212 For a discussion of Isaiah 22:14, cited as a proof text for the concept that one’s own death makes final atonement, see above, n. 206. For further treatment of the Rabbinic background, see R. Avraham di Boton, Lehem Mishneh to Hilkhot Teshuvah 1:4, and see concisely in English, Touger, Laws of Repentance, 14–19.

213 According to Levine, “The primary sense of the verb kipper is ‘to wipe off, cleanse,’ essentially a physical process” (Leviticus, 110). Milgrom goes as far as saying, ‘ “Atone’ or ‘expiate’ is the customary translation for kipper, but in most cases this is incorrect” (Leviticus 1–16, 1079).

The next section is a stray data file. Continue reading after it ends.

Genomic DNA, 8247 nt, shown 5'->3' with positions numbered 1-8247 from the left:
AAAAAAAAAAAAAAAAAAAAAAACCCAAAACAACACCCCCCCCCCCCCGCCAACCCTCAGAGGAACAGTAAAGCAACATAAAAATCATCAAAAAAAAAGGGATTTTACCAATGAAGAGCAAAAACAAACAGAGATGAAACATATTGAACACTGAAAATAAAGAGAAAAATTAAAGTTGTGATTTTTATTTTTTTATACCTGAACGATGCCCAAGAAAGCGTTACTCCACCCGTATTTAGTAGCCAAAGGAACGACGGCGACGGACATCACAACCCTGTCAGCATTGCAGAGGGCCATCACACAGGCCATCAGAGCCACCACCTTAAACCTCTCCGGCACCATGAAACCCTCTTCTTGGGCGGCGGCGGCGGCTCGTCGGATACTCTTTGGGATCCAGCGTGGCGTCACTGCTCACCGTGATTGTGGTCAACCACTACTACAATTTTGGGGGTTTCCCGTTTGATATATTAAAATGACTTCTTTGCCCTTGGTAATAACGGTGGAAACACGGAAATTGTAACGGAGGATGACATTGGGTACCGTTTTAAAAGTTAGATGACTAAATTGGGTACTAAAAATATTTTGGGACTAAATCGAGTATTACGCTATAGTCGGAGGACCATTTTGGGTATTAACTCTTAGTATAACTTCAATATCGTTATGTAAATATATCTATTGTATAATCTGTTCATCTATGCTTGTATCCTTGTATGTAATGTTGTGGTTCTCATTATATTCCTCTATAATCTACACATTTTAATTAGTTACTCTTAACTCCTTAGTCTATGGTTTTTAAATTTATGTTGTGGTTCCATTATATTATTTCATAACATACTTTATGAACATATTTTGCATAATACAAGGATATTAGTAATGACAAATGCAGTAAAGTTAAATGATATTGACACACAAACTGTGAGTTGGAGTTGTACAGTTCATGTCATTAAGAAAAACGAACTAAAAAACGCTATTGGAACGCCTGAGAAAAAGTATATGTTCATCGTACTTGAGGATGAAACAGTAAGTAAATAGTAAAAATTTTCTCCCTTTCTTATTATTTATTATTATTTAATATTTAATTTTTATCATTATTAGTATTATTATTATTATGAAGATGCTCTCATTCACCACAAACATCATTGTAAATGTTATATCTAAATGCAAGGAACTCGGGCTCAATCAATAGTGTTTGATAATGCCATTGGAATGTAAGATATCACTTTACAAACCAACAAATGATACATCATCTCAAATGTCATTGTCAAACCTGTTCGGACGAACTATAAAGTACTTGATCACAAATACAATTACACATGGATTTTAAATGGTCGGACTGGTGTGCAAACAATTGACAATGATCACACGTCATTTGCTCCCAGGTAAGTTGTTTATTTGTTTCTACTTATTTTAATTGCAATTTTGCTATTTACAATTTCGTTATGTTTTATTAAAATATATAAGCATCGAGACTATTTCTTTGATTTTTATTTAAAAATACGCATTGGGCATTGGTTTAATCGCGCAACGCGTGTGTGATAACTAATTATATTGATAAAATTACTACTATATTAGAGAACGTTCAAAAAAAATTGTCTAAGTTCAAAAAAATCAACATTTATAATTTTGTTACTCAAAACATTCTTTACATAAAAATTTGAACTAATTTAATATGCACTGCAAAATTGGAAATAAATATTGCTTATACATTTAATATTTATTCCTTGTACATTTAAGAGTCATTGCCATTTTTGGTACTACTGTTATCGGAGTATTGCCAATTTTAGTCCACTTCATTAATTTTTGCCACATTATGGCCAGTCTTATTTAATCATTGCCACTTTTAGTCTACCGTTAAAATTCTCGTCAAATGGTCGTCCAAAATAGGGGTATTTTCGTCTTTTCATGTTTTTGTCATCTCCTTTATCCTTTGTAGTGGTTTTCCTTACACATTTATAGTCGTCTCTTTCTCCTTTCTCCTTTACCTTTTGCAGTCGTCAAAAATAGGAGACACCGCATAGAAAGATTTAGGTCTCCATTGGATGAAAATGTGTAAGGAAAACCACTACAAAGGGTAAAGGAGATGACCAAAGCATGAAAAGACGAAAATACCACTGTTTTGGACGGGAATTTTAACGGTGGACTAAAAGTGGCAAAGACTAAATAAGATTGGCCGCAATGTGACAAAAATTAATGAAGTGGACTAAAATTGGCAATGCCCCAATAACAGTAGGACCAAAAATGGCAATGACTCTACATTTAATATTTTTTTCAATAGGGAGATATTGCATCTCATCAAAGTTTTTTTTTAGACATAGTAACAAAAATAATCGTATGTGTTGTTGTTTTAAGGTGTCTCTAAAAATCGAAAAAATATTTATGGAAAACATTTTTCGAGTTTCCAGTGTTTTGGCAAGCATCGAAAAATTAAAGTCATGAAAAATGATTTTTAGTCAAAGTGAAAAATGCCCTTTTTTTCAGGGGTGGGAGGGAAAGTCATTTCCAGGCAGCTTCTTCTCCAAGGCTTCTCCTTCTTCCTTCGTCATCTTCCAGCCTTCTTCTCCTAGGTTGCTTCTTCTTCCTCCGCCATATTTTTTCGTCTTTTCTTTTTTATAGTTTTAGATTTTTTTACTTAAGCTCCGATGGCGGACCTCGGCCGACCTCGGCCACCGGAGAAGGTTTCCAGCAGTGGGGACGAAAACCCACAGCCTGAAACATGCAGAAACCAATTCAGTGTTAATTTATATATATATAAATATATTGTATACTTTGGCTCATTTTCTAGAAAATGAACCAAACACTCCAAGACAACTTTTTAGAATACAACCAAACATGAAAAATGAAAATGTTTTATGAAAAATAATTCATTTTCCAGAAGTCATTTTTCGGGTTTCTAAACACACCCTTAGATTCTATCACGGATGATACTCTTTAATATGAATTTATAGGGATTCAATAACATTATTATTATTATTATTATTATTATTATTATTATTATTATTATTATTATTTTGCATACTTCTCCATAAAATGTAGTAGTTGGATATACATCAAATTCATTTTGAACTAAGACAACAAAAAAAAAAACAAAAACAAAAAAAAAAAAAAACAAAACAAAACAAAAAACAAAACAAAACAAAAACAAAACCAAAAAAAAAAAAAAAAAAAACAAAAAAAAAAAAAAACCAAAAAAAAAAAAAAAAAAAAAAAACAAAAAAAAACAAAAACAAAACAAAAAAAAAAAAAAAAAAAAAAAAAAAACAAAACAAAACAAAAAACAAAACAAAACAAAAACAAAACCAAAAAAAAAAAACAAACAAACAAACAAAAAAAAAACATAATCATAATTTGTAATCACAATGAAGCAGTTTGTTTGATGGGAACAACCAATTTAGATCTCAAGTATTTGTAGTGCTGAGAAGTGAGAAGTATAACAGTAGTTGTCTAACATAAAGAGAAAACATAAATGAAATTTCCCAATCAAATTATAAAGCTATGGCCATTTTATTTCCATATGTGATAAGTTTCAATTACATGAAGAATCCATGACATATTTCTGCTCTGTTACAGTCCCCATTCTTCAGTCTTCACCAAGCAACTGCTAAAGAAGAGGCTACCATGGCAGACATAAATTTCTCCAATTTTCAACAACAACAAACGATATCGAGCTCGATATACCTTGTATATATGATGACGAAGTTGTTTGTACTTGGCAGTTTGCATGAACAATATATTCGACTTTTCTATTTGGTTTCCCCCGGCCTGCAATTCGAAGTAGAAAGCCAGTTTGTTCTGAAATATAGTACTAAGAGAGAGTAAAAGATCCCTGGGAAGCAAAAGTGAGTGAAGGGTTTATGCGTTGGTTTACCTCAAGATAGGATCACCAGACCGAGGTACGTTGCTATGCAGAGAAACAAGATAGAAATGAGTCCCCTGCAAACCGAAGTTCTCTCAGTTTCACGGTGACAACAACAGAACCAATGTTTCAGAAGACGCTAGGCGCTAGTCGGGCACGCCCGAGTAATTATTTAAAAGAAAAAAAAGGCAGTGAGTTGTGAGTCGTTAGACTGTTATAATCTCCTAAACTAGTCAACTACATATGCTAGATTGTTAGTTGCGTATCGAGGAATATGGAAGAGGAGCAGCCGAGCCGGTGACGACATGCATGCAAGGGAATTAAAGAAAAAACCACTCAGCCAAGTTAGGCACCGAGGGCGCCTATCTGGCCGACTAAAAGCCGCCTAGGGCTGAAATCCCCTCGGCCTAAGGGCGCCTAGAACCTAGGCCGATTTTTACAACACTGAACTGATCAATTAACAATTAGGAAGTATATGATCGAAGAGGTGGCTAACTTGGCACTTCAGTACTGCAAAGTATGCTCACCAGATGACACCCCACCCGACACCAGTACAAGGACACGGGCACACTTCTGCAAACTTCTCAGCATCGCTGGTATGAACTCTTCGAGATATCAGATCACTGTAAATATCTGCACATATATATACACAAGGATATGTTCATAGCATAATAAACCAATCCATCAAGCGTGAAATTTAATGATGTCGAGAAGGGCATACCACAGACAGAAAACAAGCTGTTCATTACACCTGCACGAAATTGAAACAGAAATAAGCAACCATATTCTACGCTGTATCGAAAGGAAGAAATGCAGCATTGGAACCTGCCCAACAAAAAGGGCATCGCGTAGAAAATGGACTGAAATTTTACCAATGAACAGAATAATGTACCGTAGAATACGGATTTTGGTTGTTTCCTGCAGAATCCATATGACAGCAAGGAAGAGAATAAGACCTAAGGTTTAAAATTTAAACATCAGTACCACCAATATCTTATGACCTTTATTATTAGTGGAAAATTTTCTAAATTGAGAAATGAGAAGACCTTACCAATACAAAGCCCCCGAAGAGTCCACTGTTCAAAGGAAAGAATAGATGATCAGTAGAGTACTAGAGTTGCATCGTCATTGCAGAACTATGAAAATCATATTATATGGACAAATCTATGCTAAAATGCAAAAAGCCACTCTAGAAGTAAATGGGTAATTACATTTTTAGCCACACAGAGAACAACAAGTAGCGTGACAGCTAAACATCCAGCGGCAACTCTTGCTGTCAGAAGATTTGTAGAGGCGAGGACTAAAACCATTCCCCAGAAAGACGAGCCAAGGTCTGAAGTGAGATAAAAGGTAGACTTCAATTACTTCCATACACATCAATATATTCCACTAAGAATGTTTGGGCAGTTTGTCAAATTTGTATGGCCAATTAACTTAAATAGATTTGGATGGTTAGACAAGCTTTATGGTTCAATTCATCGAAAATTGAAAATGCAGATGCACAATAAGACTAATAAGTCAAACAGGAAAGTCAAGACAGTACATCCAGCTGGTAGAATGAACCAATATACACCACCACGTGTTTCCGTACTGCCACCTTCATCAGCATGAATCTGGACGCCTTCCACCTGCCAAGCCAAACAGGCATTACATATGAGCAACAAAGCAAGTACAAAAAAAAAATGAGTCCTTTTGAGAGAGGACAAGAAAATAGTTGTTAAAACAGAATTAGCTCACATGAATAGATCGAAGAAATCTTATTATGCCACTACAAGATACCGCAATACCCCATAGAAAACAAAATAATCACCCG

214 Note also Rashi’s comments to Ezekiel 43:20, cited above, n. 164.

215 Hartley, Leviticus, renders kpr here with “undone” (thus, by loyal love and truth, iniquity is undone).

216 Fritz Maass, “kpr pi. to atone,” in Theological Lexicon of the Old Testament, ed. Claus Westermann and Ernst Jenni, trans. Mark E. Biddle (Peabody, Mass.: Hendrickson, 1997), 2:632 (the article runs from 624–35).

217 For a discussion of Genesis 32:21, see Brown, “Kipper and Atonement,” 193–94.

218 As I have noted, it is extremely important to remember that the sanctuary itself could only be cleansed from the pollution of Israel’s sins by blood.

219 For those looking for a technical theological exegesis of Proverbs 16:6, see Delitzsch, in Keil and Deliztsch, Proverbs, 338–39.

Brown, M. L. (2000). Answering Jewish objections to Jesus, Volume 2: Theological objections (123). Grand Rapids, Mich.: Baker Books.

According to Proverbs 16:6, love and good deeds make atonement. So who needs sacrifices?